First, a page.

Pivot Produce

A multitenant farmers market

The intent of the Pivot is to take a fully functional single-tenant shopping app and transform it into multitenant site. It'd be like taking Prospect Goods and turning it into Etsy. 

It's an exercise in inheriting legacy code, using what you can to make development time efficient and building a new app on the foundation that has already been laid. 


The Team

I served as Team Lead and worked with three talented developers over two weeks to build and deploy Pivot Produce.


Emily Dowdle

Jason Pilz

Justin Pease

John Slota



The greatest challenge of Pivot Produce was project management. But the challenge took two forms: interpersonal conflict and brownfield web development.


Interpersonal Conflict 

I learned valuable lessons in management and collaboration during the first week of the Pivot.

My years as a content management consultant engrained in me the importance of front-loading work to make room for unexpected obstacles, changes in deliverables or extensions to the original project scope. My motto is: "Always ahead; never behind." 

I've always recognized intellectually that not everyone has my same work style, but the Pivot forced me to confront that fact head-on.

John and I had conflict from the start. I interpreted his relaxed and care-free nature for lack of work ethic and focus. The bottom line was I didn't trust him to deliver quality work on time. But with the deadline quickly approaching, I had no choice.

So I let it go. I stopped worrying about failing the project and started investing time into caring about my team. We took hour lunch breaks and walked to Starbucks in the afternoon.

Instead of setting strict assignments specific to user stories, I assigned work by general theme. One person handled the shopping cart. Another built out the CRUD functionality for store admins. Another worked on permissions for platform admins. 

This style of project management allowed work to be completed in parallel and permitted each developer to take some creative license in the breadth of his or her work, while preventing massive merge conflicts. 

As we got to know each other personally, the project turned itself around. I was wrong about John. He is relaxed, but not because he doesn't care. That's just him. It's different from me. 

That's OK. In fact, it's better

We were a better team because John was there to crack jokes and goof off. And I'm a better developer for having worked with him.

Diversity in teams can be frustrating at times, but it's critical to success. Different backgrounds, educations and experiences can create a cacophony of noise at the start. The chaos is deceptive. Because once a team finds it's common tune, there's no stopping it. 


Brownfield Web Development

I now understand why it's called brownfield.

Inheriting someone else's code is difficult, even if the code is written beautifully. The Pivot showcased the importance of reading code as well as writing it. 

And it turns out reading code is harder than it seems.

None of us had ever created a multitenant app and it took awhile for us to recognize what code we could use and what we would have to scrap. 

I fear the delete key. It feels so permanent. But it turns out, deleting code is sometimes the best decision. After all, I'm a developer. I can rewrite it if I have to, right?

Once we stopped tiptoeing around, we found a rhythm. We made mistakes but we fixed them. The mistakes are what taught us the most important lessons.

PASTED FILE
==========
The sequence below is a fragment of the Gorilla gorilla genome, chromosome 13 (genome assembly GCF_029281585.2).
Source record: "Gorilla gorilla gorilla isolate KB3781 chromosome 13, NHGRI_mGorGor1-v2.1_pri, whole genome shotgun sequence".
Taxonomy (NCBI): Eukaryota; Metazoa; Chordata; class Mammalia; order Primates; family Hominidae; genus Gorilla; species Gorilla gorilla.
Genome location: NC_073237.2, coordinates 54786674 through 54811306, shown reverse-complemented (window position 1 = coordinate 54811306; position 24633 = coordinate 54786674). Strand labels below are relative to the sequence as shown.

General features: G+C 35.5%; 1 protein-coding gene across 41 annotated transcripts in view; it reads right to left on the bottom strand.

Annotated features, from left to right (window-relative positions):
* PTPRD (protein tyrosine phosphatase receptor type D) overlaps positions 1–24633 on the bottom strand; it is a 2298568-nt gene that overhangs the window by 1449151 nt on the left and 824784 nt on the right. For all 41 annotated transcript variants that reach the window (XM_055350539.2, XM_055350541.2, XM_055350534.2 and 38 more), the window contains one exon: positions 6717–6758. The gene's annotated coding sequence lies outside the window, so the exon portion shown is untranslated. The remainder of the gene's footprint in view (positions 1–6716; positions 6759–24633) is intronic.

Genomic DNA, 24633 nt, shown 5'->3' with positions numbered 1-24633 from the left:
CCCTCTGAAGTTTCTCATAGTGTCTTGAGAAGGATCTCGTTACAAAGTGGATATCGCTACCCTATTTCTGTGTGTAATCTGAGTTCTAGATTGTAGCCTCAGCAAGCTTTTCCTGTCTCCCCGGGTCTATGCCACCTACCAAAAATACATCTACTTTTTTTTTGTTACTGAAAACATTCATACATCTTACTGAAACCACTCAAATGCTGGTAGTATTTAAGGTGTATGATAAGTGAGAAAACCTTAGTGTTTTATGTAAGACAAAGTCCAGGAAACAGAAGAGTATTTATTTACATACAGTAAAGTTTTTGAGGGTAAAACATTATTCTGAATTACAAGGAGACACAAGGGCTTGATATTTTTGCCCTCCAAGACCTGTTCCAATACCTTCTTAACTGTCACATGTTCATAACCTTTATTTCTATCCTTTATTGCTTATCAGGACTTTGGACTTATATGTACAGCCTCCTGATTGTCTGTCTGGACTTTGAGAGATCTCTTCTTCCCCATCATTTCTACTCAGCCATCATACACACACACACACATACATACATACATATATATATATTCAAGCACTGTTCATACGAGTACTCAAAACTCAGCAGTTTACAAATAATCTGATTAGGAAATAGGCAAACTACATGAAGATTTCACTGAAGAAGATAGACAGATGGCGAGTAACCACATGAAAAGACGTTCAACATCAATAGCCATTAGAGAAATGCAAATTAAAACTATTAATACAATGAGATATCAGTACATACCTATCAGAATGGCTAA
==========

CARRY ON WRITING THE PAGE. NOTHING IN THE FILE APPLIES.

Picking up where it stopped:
The Work

TDd + Workflow

As with all my work, the PivotProduce team used tests to drive development. With 226 assertions, our test suite included unit tests, integration tests and end-to-end tests. SimpleCov gave PivotProduce a coverage rating of over 96 percent

Waffle served as our project management tool. We created user stories as a team, assigned cards and named each git branch based on the card it completed. 



We used Materialize as a base for the styling and added custom CSS where it was necessitated. 

Faker and RoboHash provided seed data for our database. 


The most complex aspect of the project was the multitenancy. There were three types of users:

  1. Platform Administrators: Site managers who could access anything. Platform admins were the only users capable of approving or declining proposed stores. 
  2. Store Administrators: Store owners or managers who had unlimited access to their store, but not other stores. These users could add, edit and delete items as well as update the status of an order.
  3. Users: Registered site visitors who could view items from any store, add items to the cart, place orders and view past orders. 


We used authorization to permit access to pages rather than deny access. The Forwardable module in the PermissionService class provided the ability to permit access based on a user's role. 

And if/else statements within the views determined which navbar options a viewer would be presented with. This ensured a user would never experience a redirect after clicking on a link that would lead him or her to a restricted page.


Business Functionality

Pivot Produce wouldn't be worth much if users couldn't shop and purchase goods. Every time a user added an item to the cart, the number of items displayed in the navbar would automatically update. When viewing the cart, users could make last-minute changes before making a purchase. 

The multitenant aspect of Pivot Produce allowed for users to make purchases from multiple stores. 

From the users perspective, all items purchased were displayed as one order. But store owners were only notified of items purchased from their store, not the items purchased from other stores in the same order.